So, what is the challenge we need to solve?  More use of social, digital, and new media in politics?  Or should we rely on it less, as it creates a false sense of connection between constituents and representatives?

In all likelihood, social media and our reliance on it for news, opinion, and social connection is not going away.  We’re going to have to learn to leverage it in the right ways, if we hope to achieve the ideal direct democracy that some have claimed services like Facebook and Twitter offer.

Companies like Momentus Media and Wildfire have already built up a strong presence in the gap between social media networks and politicians (like Jerry Brown in California).  Can these services be expanded for Gov 2.0 processes like participatory planning or more systematic dialog between constituents and city officials?  It’s going to take innovation on both sides of the isle – public and private – whereby public officials start to understand more about social media’s power, and private companies learn to leverage that power in much more focused ways.

-Terra Curtis

SoBi

[youtube http://www.youtube.com/watch?v=Edulm0xKIzs&fs=1&hl=en_US]
SoBi is the first public bike share system to rely entirely on wireless technology for tracking, locating and unlocking bikes,” reports Mashable. SoBi stands for “Social Bicycles,” a start-up that plans its first pilot run in New York City this fall.  SoBi has a fleet of bikes equipped with a GPS and cellular device, powered by a dynamo engaged with the rear wheel of the bikes.  GPS technology will allow potential users with online access (either through their computers, mobile phones, or one of several kiosks throughout the city) to locate an available bicycle.  SoBi also tracks the routes bicycles take, allowing administrators to create or redistribute hubs and users to track distance traveled, calories burned, and emissions saved.  It’s also got an element of FourSquare, allowing bikers to see their nearby biking friends.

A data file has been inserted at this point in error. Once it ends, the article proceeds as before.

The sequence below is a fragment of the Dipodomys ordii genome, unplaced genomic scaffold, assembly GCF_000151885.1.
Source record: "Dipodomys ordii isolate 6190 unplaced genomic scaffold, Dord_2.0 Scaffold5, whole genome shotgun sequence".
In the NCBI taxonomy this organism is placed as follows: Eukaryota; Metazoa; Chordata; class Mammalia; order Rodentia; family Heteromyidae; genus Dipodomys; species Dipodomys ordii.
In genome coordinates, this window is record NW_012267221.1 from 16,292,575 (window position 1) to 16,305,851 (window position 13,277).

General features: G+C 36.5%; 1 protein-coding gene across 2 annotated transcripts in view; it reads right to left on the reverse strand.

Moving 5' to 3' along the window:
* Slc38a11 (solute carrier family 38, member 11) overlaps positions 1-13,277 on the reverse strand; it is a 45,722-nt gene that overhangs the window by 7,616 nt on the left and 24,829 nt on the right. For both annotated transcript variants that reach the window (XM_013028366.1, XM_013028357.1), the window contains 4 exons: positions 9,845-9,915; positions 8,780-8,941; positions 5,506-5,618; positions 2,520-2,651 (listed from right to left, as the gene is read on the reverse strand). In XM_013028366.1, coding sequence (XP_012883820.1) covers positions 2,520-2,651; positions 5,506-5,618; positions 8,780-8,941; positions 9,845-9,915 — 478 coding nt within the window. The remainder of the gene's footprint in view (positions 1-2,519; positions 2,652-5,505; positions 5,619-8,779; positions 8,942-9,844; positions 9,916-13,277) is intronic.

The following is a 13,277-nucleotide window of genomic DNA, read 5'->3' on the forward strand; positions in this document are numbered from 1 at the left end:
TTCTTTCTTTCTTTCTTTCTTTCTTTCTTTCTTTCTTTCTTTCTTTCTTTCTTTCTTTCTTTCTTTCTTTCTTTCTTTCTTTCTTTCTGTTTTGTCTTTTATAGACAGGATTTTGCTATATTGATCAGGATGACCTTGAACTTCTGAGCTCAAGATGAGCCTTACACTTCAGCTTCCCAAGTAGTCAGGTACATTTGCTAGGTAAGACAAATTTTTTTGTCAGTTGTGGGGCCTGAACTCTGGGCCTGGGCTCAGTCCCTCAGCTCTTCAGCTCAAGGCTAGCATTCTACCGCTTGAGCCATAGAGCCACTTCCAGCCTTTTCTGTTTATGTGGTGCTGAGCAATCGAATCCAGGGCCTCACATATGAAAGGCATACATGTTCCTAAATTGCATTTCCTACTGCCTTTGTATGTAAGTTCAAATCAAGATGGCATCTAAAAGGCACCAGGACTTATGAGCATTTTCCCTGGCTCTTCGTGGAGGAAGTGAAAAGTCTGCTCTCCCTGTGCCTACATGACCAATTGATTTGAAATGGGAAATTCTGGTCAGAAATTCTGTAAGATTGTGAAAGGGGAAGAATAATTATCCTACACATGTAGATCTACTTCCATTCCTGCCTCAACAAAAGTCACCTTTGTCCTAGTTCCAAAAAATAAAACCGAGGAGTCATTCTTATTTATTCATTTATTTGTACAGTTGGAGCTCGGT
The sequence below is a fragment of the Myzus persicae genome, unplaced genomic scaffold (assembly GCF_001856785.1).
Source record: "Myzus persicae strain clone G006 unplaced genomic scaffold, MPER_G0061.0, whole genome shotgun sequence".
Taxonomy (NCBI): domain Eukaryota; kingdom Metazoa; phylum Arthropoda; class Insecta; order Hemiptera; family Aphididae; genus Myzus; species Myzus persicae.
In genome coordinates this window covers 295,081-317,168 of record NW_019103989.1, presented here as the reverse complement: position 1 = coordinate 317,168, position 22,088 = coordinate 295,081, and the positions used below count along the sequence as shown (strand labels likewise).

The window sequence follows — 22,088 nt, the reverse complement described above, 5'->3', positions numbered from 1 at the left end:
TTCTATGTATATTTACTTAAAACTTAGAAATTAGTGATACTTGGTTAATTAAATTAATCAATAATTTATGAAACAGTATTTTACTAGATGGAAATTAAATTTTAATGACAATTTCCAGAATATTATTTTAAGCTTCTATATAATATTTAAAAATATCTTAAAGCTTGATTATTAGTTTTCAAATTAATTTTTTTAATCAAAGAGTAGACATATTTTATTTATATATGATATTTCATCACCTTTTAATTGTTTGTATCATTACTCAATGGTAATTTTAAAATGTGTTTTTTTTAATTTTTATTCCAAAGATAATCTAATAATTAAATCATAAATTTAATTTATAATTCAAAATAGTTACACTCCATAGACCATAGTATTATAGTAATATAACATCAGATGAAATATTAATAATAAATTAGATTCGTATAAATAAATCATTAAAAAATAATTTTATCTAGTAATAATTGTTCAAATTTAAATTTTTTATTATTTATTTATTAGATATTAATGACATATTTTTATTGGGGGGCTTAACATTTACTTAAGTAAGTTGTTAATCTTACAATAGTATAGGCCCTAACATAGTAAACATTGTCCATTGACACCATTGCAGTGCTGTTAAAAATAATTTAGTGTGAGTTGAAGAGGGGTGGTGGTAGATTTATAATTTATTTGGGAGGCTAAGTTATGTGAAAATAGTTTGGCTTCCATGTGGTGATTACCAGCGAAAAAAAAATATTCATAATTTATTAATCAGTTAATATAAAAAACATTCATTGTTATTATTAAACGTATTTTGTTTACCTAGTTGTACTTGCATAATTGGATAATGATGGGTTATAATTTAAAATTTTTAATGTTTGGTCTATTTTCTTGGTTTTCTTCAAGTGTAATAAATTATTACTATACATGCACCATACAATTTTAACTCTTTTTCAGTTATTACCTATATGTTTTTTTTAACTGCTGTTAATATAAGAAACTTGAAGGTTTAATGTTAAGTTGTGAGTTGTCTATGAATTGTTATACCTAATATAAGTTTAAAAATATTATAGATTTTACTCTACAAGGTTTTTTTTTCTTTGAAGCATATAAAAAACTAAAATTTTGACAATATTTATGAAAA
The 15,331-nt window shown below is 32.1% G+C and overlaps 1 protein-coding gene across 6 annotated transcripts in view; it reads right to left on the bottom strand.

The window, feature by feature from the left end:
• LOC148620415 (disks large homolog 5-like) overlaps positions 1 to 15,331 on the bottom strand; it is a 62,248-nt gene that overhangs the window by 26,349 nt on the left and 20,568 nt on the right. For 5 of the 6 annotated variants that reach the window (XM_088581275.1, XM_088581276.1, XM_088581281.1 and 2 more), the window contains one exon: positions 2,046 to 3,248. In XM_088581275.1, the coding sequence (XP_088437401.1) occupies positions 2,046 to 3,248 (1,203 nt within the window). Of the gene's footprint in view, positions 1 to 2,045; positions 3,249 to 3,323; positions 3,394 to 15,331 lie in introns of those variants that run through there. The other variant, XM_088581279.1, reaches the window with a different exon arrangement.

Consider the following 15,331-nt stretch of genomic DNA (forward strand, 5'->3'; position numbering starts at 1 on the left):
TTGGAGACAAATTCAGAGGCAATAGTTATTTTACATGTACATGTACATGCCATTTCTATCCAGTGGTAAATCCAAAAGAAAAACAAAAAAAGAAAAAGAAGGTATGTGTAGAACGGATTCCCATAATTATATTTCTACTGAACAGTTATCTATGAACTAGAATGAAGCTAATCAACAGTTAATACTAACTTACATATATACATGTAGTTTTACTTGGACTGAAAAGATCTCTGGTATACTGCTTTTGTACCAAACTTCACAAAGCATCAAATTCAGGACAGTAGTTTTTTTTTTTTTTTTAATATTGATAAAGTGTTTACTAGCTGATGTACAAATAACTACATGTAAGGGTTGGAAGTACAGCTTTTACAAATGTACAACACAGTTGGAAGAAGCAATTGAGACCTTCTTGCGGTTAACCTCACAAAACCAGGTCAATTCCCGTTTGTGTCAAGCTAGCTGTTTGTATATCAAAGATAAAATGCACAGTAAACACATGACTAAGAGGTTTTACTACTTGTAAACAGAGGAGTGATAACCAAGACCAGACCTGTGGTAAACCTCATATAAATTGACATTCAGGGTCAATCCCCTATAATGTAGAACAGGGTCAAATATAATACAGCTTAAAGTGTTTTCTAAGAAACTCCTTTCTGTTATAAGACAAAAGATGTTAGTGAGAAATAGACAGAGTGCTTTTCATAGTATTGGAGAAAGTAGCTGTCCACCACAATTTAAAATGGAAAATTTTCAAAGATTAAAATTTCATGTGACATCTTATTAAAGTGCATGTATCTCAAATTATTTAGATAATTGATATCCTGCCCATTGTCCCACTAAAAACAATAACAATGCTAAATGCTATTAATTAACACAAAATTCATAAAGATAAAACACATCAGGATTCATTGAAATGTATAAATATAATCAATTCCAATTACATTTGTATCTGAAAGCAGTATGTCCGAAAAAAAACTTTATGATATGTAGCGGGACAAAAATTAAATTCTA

SoBi also makes the claim that their system will be much cheaper to deploy than other bike sharing systems currently in place.  Part of this efficiency is due to financial incentives they offer the user to return the bike to a lower-density hub (minimizing the need for crews to go out and physically redistribute bikes themselves).  This, in turn, also makes the solution potentially cheaper for users as well.  If you return your bike to one of these locations, you could be rewarded with refunds toward membership fees or gift certificates from sponsors.  A win-win!

-Terra Curtis